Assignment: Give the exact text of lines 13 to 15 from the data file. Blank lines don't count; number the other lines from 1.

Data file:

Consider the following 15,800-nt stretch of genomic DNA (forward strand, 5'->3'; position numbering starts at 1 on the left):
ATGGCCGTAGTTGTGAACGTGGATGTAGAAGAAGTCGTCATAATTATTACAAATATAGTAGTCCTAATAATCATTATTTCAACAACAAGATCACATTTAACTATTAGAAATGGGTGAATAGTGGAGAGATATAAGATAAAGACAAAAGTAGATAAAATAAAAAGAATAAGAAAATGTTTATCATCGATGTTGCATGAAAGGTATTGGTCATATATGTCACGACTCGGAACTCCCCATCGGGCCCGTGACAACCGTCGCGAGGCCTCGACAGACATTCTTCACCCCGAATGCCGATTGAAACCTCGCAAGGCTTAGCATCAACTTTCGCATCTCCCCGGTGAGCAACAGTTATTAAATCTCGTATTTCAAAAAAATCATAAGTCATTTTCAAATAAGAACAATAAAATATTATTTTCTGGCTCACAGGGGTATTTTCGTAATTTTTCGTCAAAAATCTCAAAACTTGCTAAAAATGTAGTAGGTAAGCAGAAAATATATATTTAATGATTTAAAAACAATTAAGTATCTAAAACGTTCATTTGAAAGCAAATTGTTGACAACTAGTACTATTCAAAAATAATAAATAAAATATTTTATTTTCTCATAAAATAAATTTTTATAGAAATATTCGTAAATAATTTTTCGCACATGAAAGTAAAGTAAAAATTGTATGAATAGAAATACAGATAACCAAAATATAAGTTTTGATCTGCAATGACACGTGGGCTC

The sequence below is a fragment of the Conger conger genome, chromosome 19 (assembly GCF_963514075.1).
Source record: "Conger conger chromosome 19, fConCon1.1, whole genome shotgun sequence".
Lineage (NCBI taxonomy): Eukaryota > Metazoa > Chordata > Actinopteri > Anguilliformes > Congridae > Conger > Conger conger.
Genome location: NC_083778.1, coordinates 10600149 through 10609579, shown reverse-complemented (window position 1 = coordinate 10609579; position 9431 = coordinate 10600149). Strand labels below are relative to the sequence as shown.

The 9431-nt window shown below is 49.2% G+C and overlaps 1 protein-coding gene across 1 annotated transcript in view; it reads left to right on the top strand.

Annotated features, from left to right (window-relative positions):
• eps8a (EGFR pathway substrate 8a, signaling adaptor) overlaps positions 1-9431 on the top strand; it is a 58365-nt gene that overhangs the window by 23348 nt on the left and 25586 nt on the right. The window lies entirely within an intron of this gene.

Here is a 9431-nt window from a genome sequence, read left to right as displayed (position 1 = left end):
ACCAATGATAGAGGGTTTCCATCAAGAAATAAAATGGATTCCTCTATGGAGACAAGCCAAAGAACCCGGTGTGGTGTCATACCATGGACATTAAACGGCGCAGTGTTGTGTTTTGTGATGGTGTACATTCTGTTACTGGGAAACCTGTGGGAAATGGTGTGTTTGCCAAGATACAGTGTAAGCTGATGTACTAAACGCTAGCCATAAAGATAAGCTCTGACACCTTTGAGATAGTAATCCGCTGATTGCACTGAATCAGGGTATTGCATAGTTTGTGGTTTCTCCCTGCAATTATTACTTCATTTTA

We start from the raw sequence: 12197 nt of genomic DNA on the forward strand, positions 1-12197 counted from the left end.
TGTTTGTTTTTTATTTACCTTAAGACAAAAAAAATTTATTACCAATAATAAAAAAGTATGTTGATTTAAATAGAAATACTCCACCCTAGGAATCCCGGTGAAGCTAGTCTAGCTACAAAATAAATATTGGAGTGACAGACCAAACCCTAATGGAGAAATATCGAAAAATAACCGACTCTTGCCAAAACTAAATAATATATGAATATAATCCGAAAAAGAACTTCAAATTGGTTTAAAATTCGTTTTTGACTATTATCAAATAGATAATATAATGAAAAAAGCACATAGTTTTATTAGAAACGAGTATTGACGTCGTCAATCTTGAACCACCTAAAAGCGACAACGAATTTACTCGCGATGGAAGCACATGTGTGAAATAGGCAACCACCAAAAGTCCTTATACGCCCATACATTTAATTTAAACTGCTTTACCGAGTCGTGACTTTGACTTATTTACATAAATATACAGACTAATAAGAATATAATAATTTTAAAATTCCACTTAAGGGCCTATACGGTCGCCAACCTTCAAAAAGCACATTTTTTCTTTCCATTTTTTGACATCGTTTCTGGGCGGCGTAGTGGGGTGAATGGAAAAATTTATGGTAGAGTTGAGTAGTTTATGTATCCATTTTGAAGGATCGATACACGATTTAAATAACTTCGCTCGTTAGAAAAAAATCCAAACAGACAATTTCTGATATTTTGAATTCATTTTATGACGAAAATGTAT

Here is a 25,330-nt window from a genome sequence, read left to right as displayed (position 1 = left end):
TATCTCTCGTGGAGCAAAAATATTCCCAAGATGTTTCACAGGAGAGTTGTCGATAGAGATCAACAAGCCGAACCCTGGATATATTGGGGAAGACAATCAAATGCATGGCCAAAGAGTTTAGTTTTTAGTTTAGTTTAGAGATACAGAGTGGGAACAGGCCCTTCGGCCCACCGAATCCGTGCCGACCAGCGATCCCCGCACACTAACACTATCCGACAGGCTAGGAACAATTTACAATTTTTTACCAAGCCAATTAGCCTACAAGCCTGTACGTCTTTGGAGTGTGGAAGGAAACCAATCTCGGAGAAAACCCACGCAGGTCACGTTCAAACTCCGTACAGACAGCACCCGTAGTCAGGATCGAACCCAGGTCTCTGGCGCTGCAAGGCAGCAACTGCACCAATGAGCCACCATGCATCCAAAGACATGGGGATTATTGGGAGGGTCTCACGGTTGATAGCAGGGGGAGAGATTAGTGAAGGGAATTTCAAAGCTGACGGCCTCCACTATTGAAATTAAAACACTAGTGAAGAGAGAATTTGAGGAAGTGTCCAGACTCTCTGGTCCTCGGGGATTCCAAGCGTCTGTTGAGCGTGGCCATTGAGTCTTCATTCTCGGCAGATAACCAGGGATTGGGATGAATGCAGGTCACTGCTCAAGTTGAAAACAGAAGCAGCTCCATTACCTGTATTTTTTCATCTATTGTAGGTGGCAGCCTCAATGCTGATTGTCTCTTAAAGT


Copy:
TGTTTGTTTTTTATTTACCTTAAGACAAAAAAAATTTATTACCAATAATAAAAAAGTATGTTGATTTAAATAGAAATACTCCACCCTAGGAATCCCGGTGAAGCTAGTCTAGCTACAAAATAAATATTGGAGTGACAGACCAAACCCTAATGGAGAAATATCGAAAAATAACCGACTCTTGCCAAAACTAAATAATATATGAATATAATCCGAAAAAGAACTTCAAATTGGTTTAAAATTCGTTTTTGACTATTATCAAATAGATAATATAATGAAAAAAGCACATAGTTTTATTAGAAACGAGTATTGACGTCGTCAATCTTGAACCACCTAAAAGCGACAACGAATTTACTCGCGATGGAAGCACATGTGTGAAATAGGCAACCACCAAAAGTCCTTATACGCCCATACATTTAATTTAAACTGCTTTACCGAGTCGTGACTTTGACTTATTTACATAAATATACAGACTAATAAGAATATAATAATTTTAAAATTCCACTTAAGGGCCTATACGGTCGCCAACCTTCAAAAAGCACATTTTTTCTTTCCATTTTTTGACATCGTTTCTGGGCGGCGTAGTGGGGTGAATGGAAAAATTTATGGTAGAGTTGAGTAGTTTATGTATCCATTTTGAAGGATCGATACACGATTTAAATAACTTCGCTCGTTAGAAAAAAATCCAAACAGACAATTTCTGATATTTTGAATTCATTTTATGACGAAAATGTAT

Here is a 25,330-nt window from a genome sequence, read left to right as displayed (position 1 = left end):
TATCTCTCGTGGAGCAAAAATATTCCCAAGATGTTTCACAGGAGAGTTGTCGATAGAGATCAACAAGCCGAACCCTGGATATATTGGGGAAGACAATCAAATGCATGGCCAAAGAGTTTAGTTTTTAGTTTAGTTTAGAGATACAGAGTGGGAACAGGCCCTTCGGCCCACCGAATCCGTGCCGACCAGCGATCCCCGCACACTAACACTATCCGACAGGCTAGGAACAATTTACAATTTTTTACCAAGCCAATTAGCCTACAAGCCTGTACGTCTTTGGAGTGTGGAAGGAAACCAATCTCGGAGAAAACCCACGCAGGTCACGTTCAAACTCCGTACAGACAGCACCCGTAGTCAGGATCGAACCCAGGTCTCTGGCGCTGCAAGGCAGCAACTGCACCAATGAGCCACCATGCATCCAAAGACATGGGGATTATTGGGAGGGTCTCACGGTTGATAGCAGGGGGAGAGATTAGTGAAGGGAATTTCAAAGCTGACGGCCTCCACTATTGAAATTAAAACACTAGTGAAGAGAGAATTTGAGGAAGTGTCCAGACTCTCTGGTCCTCGGGGATTCCAAGCGTCTGTTGAGCGTGGCCATTGAGTCTTCATTCTCGGCAGATAACCAGGGATTGGGATGAATGCAGGTCACTGCTCAAGTTGAAAACAGAAGCAGCTCCATTACCTGTATTTTTTCATCTATTGTAGGTGGCAGCCTCAATGCTGATTGTCTCTTAAAGT